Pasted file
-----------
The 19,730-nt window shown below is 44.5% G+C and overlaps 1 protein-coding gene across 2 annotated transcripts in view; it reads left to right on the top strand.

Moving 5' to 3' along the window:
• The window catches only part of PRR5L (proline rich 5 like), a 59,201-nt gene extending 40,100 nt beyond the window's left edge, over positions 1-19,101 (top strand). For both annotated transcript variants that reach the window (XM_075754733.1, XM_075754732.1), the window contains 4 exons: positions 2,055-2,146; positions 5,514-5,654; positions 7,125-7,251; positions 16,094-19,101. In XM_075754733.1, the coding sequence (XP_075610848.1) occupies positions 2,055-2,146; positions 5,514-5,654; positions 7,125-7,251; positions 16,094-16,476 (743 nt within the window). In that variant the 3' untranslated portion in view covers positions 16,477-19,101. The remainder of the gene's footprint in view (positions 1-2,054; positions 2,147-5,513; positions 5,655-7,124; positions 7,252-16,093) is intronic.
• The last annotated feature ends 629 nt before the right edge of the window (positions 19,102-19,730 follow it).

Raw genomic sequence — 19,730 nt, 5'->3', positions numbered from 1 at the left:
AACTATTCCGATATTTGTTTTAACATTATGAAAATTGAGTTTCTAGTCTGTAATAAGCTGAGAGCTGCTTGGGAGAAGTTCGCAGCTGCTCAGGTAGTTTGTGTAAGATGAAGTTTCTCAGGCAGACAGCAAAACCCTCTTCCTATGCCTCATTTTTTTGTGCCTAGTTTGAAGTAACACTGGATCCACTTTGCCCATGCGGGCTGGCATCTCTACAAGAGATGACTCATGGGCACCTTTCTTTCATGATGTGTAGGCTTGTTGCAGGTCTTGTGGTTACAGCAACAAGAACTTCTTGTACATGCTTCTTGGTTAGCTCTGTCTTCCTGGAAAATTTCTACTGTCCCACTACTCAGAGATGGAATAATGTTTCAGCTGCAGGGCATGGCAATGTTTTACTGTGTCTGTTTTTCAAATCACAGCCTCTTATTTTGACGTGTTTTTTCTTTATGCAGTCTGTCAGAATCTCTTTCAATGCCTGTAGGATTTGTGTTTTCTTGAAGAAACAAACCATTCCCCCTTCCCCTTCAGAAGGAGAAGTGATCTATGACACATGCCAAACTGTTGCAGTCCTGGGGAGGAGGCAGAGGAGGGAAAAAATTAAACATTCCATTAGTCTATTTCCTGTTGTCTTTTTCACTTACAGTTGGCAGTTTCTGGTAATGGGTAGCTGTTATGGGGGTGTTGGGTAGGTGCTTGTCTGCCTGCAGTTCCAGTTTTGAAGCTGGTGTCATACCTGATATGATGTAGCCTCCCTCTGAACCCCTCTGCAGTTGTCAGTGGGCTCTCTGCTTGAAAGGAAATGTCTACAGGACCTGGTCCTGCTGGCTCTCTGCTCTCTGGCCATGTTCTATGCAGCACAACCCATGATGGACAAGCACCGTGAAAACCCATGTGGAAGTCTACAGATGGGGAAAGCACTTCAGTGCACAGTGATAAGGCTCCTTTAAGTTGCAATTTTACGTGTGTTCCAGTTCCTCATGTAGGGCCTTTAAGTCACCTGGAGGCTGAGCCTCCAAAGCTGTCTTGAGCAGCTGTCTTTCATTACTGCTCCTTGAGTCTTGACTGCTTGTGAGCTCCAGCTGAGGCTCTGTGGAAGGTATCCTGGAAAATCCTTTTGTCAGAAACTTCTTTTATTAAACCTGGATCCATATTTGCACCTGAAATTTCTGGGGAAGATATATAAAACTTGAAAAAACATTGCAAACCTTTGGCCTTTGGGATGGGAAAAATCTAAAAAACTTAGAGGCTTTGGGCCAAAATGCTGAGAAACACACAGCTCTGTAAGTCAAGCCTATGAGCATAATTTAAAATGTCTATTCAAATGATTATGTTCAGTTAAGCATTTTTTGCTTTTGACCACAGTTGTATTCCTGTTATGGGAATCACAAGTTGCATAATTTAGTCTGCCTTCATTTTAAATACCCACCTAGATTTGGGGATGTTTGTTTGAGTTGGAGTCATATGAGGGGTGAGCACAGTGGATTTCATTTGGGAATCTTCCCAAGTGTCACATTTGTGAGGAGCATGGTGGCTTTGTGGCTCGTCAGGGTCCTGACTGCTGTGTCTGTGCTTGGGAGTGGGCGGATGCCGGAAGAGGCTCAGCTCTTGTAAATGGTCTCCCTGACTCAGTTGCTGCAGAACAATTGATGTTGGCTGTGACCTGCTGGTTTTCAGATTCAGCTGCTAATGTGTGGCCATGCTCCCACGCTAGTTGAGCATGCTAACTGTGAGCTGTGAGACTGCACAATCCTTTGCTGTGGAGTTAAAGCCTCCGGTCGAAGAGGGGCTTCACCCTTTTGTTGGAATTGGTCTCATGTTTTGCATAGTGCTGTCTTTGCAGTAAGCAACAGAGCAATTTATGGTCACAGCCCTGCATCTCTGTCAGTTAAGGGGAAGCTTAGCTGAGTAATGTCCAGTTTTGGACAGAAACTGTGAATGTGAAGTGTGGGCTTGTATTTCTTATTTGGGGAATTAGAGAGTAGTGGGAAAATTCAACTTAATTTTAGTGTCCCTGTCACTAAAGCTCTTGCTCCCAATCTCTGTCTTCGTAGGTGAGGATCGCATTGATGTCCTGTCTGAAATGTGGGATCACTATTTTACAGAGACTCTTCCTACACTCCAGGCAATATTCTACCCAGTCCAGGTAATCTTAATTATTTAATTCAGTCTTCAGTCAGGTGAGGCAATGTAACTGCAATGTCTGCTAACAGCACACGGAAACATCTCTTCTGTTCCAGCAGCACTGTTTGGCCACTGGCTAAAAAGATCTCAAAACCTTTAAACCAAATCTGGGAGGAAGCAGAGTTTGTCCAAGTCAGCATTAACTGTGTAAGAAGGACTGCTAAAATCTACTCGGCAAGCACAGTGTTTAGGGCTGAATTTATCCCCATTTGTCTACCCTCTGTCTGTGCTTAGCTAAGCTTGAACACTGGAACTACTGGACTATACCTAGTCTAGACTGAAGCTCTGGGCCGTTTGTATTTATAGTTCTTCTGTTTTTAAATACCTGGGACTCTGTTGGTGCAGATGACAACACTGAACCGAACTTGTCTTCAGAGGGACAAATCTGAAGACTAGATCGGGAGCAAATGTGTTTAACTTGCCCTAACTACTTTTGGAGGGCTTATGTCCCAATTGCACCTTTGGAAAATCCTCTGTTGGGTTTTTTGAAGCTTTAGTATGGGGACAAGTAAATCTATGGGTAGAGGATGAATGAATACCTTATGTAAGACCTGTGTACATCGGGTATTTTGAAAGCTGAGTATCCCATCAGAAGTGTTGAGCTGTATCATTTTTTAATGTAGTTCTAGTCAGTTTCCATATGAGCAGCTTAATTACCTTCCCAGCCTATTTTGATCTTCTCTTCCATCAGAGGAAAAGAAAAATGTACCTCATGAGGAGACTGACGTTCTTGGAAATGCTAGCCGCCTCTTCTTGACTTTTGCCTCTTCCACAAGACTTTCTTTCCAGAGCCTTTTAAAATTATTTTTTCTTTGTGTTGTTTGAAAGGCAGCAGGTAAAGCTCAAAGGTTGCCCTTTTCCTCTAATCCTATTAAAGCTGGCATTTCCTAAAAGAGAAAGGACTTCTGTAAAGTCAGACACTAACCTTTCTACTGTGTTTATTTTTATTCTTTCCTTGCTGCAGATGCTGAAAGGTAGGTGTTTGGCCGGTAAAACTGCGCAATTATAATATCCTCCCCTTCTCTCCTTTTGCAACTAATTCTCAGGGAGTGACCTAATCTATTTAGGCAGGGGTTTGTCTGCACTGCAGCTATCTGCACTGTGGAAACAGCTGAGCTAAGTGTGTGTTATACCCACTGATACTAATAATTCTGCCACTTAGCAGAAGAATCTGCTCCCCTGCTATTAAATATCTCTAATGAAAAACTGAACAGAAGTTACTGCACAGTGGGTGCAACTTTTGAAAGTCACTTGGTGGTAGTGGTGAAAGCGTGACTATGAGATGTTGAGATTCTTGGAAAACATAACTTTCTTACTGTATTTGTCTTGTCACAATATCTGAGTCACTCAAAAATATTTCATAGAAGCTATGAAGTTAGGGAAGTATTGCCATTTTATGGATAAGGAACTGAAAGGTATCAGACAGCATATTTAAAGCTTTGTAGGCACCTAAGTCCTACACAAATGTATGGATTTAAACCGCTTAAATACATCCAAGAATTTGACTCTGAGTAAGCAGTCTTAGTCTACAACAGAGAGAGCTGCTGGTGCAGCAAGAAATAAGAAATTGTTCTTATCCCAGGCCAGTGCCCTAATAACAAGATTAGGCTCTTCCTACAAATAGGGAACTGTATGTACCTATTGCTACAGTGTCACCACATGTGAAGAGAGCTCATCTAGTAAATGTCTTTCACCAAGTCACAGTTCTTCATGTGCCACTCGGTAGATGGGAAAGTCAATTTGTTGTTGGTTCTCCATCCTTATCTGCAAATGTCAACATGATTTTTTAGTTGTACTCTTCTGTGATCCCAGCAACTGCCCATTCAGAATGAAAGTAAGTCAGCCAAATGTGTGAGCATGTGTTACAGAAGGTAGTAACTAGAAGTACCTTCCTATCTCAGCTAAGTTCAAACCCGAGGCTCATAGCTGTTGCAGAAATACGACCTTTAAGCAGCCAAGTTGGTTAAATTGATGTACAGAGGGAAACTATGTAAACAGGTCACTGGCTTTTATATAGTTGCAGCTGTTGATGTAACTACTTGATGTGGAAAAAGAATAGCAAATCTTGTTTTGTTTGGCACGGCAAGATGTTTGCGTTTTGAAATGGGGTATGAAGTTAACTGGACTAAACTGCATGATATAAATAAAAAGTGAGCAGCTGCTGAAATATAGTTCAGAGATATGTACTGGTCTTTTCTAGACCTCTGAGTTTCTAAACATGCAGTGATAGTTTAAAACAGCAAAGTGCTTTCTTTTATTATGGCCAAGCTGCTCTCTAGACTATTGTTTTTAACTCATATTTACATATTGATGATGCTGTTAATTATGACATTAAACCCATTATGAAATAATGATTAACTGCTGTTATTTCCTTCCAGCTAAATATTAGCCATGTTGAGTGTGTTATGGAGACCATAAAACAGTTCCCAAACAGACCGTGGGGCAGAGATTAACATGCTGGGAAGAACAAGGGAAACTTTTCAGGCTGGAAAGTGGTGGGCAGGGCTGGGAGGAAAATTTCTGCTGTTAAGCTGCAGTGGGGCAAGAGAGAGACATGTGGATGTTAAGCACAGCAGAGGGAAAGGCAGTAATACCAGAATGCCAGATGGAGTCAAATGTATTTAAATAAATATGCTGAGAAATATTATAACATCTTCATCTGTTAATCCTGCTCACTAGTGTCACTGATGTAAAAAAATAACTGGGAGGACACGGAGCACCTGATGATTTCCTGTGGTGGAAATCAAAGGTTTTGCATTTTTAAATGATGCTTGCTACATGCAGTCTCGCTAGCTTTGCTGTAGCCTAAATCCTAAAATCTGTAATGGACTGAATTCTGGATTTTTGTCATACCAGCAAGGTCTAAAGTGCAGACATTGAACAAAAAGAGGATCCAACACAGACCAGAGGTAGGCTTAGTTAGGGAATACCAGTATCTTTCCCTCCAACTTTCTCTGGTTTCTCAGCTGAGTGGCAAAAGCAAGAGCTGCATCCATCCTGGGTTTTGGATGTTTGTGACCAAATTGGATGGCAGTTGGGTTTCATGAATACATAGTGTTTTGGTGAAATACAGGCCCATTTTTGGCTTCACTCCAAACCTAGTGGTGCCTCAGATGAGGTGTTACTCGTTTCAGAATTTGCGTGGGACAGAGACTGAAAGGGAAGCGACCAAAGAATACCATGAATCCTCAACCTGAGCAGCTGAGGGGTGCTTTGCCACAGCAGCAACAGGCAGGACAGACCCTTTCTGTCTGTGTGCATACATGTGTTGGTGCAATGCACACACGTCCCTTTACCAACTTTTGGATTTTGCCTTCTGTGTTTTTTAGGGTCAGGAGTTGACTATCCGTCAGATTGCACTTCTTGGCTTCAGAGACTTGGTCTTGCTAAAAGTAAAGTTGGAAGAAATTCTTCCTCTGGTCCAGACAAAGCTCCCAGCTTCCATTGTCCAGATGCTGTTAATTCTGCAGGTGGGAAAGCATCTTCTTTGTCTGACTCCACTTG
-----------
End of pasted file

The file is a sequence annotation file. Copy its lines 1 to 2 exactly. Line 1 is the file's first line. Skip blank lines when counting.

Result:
The 19,730-nt window shown below is 44.5% G+C and overlaps 1 protein-coding gene across 2 annotated transcripts in view; it reads left to right on the top strand.

Moving 5' to 3' along the window: